79

A social perceptual approach to freight transport modal choice

Gray, R. January 1990 (has links)
This research develops a conceptual model of freight modal choice in which the basic unit of analysis is the socio-organisational group. Research into freight modal choice at the level of the firm has tended to disregard the nature of human choice and to assume that modal choice can be explained in terms of technological phenomena or cost relationships. There is also a tendency to equate the modal choice of organisational members with the modal use of firms. The approach adopted in this work is to accept that there are different interest groups within shipper firms and that such groups may not necessarily form a consensus of opinion about freight model choice. It is assumed that different socia-organisational groups may form different implicit theories about transport systems. Such an approach is called the social perceptual approach. The conceptual modal is converted into an operational model and an empirical investigation is undertaken into the area of modal choice between air freight transport end surface less than full load freight transport from the United Kingdom to Western Europe. In particular, the standpoint of shipping managers (managers responsible for arranging international freight transport in exporting companies) is examined vis-a-vis certain normative approaches such as the through transport concept.
80

Ride analysis for suspension system of off-road tracked vehicles

Kasim, Salim Y. January 1991 (has links)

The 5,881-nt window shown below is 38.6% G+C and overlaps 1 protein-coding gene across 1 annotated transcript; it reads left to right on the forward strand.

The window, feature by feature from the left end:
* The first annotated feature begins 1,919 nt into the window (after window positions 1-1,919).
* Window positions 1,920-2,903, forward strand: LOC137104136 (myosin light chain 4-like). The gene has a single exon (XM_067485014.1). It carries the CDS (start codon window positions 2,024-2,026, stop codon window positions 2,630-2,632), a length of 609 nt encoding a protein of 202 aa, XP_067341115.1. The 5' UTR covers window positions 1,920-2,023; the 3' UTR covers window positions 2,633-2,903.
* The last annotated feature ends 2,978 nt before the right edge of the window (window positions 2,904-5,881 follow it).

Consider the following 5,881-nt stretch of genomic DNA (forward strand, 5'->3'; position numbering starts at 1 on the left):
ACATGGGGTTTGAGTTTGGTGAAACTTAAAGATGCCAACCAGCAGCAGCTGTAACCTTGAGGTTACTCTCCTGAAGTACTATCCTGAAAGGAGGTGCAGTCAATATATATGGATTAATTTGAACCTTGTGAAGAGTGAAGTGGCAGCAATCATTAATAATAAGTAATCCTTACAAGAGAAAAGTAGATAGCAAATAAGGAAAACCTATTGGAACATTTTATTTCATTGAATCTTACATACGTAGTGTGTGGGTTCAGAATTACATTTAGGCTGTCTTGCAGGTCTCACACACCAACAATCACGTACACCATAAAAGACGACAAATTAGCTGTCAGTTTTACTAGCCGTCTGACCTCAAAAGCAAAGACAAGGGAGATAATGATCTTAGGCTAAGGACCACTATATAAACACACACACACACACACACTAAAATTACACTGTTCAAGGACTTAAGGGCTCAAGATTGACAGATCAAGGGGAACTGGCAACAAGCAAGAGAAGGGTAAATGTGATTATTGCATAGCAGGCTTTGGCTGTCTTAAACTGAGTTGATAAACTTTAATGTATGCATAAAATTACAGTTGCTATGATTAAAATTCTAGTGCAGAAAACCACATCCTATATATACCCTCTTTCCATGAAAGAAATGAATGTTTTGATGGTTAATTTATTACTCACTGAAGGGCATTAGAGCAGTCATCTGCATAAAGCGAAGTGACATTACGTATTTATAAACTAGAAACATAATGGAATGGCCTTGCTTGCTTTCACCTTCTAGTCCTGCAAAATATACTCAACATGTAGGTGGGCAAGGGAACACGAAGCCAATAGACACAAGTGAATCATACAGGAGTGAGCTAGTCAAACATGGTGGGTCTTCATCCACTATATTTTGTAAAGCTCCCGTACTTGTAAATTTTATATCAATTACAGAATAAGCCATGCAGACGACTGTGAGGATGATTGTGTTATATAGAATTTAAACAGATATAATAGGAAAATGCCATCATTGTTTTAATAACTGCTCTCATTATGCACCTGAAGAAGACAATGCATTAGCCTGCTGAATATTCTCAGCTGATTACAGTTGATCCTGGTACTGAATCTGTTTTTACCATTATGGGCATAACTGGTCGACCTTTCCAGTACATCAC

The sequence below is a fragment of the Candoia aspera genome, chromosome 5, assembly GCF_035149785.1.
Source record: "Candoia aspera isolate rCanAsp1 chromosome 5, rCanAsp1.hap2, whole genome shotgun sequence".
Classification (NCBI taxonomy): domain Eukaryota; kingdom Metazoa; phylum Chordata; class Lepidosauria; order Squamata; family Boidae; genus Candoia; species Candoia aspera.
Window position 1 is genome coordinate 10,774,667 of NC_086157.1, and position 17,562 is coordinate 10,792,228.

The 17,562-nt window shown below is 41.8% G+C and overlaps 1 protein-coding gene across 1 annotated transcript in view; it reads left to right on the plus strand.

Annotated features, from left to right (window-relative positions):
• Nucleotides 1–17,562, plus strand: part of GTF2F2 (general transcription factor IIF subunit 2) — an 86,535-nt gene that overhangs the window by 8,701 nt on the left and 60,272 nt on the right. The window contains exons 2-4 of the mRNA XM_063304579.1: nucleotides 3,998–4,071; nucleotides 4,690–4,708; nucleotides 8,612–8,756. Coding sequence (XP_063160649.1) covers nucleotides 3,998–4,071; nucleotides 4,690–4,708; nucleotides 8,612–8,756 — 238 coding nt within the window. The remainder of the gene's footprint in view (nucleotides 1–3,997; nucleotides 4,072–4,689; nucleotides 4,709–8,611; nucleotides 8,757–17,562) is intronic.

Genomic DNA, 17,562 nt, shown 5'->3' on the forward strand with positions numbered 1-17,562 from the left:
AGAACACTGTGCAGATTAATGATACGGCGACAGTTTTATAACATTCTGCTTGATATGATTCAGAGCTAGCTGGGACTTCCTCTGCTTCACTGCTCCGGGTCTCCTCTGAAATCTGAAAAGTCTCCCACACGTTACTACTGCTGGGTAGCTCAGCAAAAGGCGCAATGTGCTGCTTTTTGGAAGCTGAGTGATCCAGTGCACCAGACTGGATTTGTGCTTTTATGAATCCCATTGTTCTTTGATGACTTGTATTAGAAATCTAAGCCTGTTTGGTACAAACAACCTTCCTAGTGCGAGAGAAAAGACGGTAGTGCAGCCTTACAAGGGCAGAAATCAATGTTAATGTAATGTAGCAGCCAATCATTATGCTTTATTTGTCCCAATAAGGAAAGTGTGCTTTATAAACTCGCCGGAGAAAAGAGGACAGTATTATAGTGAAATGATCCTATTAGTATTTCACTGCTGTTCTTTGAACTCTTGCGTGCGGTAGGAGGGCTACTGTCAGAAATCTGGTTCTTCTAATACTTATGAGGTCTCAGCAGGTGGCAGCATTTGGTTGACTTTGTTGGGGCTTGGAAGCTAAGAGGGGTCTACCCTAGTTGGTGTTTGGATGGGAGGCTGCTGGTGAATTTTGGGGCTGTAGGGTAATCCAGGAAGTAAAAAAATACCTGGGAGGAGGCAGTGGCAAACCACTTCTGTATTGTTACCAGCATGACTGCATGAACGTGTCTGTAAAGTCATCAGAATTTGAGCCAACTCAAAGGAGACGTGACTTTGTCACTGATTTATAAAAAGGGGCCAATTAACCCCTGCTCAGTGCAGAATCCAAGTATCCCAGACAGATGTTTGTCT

In this work. an attempt has been made to develop a programming package for ride analysis of off-road vehicles based upon a finite-element formulation of vehicle suspension systems. Mathematical modelling of generalised suspension systems has been carried out with several non-linear aspects being investigated and implemented in the programming package. such as large deflection. non-linear characteristics of springs and dampers. bump stops and wheel separation. Different types of soi 1 have been considered together with an appropriate modelling of vehicle tracks. Several methods for time integration of dynamic equations have been investigated so as to deal wi th numerical instabi 1 i ty problems expected for off-road suspension systems which often have 'stiff' differential equations of motion. Three ride analysis criteria have also been considered in the programming package. Several case studies have been analysed using the developed programming package. They consist of two simple case studies with known analytical solutions. an existing wheeled off-road vehicle with published analog computer resul t s , and an off-road tracked vehicle wi th known experimental results. The package has been validated and proved to be an acceptable tool for the ride analysis of off-road vehicles. within the approximating assumptions considered. Several measures for future development have also been suggested.